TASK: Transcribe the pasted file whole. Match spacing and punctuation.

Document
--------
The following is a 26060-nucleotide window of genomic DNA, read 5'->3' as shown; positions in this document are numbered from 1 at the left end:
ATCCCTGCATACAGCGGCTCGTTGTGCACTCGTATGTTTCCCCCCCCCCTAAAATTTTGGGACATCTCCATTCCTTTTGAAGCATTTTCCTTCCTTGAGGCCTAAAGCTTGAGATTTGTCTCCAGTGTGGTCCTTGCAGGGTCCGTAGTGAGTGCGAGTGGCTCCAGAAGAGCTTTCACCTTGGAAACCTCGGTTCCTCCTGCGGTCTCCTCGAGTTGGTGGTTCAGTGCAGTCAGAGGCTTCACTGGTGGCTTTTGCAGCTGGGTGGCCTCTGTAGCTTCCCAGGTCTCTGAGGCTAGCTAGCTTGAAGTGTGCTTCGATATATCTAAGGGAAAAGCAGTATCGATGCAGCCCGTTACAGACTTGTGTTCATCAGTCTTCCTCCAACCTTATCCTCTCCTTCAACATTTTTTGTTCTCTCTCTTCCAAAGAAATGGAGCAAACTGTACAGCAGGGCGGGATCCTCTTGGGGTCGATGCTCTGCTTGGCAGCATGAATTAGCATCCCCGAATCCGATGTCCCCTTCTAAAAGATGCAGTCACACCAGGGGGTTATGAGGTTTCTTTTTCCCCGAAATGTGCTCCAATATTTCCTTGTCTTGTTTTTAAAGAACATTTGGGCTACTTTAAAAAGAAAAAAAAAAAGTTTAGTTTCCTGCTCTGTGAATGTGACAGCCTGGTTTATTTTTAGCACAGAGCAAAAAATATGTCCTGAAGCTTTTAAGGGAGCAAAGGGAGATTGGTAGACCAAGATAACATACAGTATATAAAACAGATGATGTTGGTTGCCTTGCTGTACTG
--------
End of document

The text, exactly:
The following is a 26060-nucleotide window of genomic DNA, read 5'->3' as shown; positions in this document are numbered from 1 at the left end:
ATCCCTGCATACAGCGGCTCGTTGTGCACTCGTATGTTTCCCCCCCCCCTAAAATTTTGGGACATCTCCATTCCTTTTGAAGCATTTTCCTTCCTTGAGGCCTAAAGCTTGAGATTTGTCTCCAGTGTGGTCCTTGCAGGGTCCGTAGTGAGTGCGAGTGGCTCCAGAAGAGCTTTCACCTTGGAAACCTCGGTTCCTCCTGCGGTCTCCTCGAGTTGGTGGTTCAGTGCAGTCAGAGGCTTCACTGGTGGCTTTTGCAGCTGGGTGGCCTCTGTAGCTTCCCAGGTCTCTGAGGCTAGCTAGCTTGAAGTGTGCTTCGATATATCTAAGGGAAAAGCAGTATCGATGCAGCCCGTTACAGACTTGTGTTCATCAGTCTTCCTCCAACCTTATCCTCTCCTTCAACATTTTTTGTTCTCTCTCTTCCAAAGAAATGGAGCAAACTGTACAGCAGGGCGGGATCCTCTTGGGGTCGATGCTCTGCTTGGCAGCATGAATTAGCATCCCCGAATCCGATGTCCCCTTCTAAAAGATGCAGTCACACCAGGGGGTTATGAGGTTTCTTTTTCCCCGAAATGTGCTCCAATATTTCCTTGTCTTGTTTTTAAAGAACATTTGGGCTACTTTAAAAAGAAAAAAAAAAAGTTTAGTTTCCTGCTCTGTGAATGTGACAGCCTGGTTTATTTTTAGCACAGAGCAAAAAATATGTCCTGAAGCTTTTAAGGGAGCAAAGGGAGATTGGTAGACCAAGATAACATACAGTATATAAAACAGATGATGTTGGTTGCCTTGCTGTACTG